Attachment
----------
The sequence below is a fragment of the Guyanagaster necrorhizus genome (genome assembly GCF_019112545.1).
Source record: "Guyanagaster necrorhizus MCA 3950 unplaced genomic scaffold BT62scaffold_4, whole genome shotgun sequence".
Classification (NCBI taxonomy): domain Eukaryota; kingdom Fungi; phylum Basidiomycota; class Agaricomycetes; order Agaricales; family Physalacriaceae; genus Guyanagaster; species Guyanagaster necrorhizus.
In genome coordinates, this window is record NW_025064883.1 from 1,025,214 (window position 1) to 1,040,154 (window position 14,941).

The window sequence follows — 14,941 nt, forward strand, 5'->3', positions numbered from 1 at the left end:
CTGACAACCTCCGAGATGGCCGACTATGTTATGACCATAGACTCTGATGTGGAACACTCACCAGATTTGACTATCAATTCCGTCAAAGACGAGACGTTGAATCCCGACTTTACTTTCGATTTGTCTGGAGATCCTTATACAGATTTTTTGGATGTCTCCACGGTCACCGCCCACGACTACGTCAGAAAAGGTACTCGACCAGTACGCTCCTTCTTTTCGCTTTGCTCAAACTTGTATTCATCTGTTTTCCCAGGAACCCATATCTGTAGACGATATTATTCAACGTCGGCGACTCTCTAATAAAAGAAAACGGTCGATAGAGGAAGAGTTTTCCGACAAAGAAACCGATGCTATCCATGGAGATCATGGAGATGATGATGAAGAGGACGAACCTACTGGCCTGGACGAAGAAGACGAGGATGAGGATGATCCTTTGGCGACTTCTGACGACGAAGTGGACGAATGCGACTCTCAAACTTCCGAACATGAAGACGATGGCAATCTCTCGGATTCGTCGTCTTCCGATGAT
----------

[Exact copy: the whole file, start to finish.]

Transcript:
The sequence below is a fragment of the Guyanagaster necrorhizus genome (genome assembly GCF_019112545.1).
Source record: "Guyanagaster necrorhizus MCA 3950 unplaced genomic scaffold BT62scaffold_4, whole genome shotgun sequence".
Classification (NCBI taxonomy): domain Eukaryota; kingdom Fungi; phylum Basidiomycota; class Agaricomycetes; order Agaricales; family Physalacriaceae; genus Guyanagaster; species Guyanagaster necrorhizus.
In genome coordinates, this window is record NW_025064883.1 from 1,025,214 (window position 1) to 1,040,154 (window position 14,941).

The window sequence follows — 14,941 nt, forward strand, 5'->3', positions numbered from 1 at the left end:
CTGACAACCTCCGAGATGGCCGACTATGTTATGACCATAGACTCTGATGTGGAACACTCACCAGATTTGACTATCAATTCCGTCAAAGACGAGACGTTGAATCCCGACTTTACTTTCGATTTGTCTGGAGATCCTTATACAGATTTTTTGGATGTCTCCACGGTCACCGCCCACGACTACGTCAGAAAAGGTACTCGACCAGTACGCTCCTTCTTTTCGCTTTGCTCAAACTTGTATTCATCTGTTTTCCCAGGAACCCATATCTGTAGACGATATTATTCAACGTCGGCGACTCTCTAATAAAAGAAAACGGTCGATAGAGGAAGAGTTTTCCGACAAAGAAACCGATGCTATCCATGGAGATCATGGAGATGATGATGAAGAGGACGAACCTACTGGCCTGGACGAAGAAGACGAGGATGAGGATGATCCTTTGGCGACTTCTGACGACGAAGTGGACGAATGCGACTCTCAAACTTCCGAACATGAAGACGATGGCAATCTCTCGGATTCGTCGTCTTCCGATGAT